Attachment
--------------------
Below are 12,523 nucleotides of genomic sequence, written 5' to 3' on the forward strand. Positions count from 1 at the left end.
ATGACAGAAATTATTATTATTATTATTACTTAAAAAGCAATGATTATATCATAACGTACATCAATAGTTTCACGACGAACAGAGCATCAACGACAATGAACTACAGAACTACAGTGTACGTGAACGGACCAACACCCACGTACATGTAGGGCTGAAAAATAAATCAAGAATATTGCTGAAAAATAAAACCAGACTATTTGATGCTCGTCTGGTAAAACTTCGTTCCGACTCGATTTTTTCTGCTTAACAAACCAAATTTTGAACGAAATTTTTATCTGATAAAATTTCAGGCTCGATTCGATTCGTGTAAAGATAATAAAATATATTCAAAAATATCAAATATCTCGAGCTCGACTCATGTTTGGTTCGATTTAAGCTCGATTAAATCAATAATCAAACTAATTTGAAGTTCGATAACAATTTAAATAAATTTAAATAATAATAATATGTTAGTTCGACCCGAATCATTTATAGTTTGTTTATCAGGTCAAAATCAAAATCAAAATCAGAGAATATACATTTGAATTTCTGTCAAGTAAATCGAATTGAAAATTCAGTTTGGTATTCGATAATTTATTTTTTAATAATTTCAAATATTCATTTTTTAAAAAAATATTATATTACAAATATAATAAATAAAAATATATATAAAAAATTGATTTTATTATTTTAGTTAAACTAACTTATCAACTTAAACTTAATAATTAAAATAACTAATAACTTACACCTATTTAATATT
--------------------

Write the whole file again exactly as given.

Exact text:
Below are 12,523 nucleotides of genomic sequence, written 5' to 3' on the forward strand. Positions count from 1 at the left end.
ATGACAGAAATTATTATTATTATTATTACTTAAAAAGCAATGATTATATCATAACGTACATCAATAGTTTCACGACGAACAGAGCATCAACGACAATGAACTACAGAACTACAGTGTACGTGAACGGACCAACACCCACGTACATGTAGGGCTGAAAAATAAATCAAGAATATTGCTGAAAAATAAAACCAGACTATTTGATGCTCGTCTGGTAAAACTTCGTTCCGACTCGATTTTTTCTGCTTAACAAACCAAATTTTGAACGAAATTTTTATCTGATAAAATTTCAGGCTCGATTCGATTCGTGTAAAGATAATAAAATATATTCAAAAATATCAAATATCTCGAGCTCGACTCATGTTTGGTTCGATTTAAGCTCGATTAAATCAATAATCAAACTAATTTGAAGTTCGATAACAATTTAAATAAATTTAAATAATAATAATATGTTAGTTCGACCCGAATCATTTATAGTTTGTTTATCAGGTCAAAATCAAAATCAAAATCAGAGAATATACATTTGAATTTCTGTCAAGTAAATCGAATTGAAAATTCAGTTTGGTATTCGATAATTTATTTTTTAATAATTTCAAATATTCATTTTTTAAAAAAATATTATATTACAAATATAATAAATAAAAATATATATAAAAAATTGATTTTATTATTTTAGTTAAACTAACTTATCAACTTAAACTTAATAATTAAAATAACTAATAACTTACACCTATTTAATATT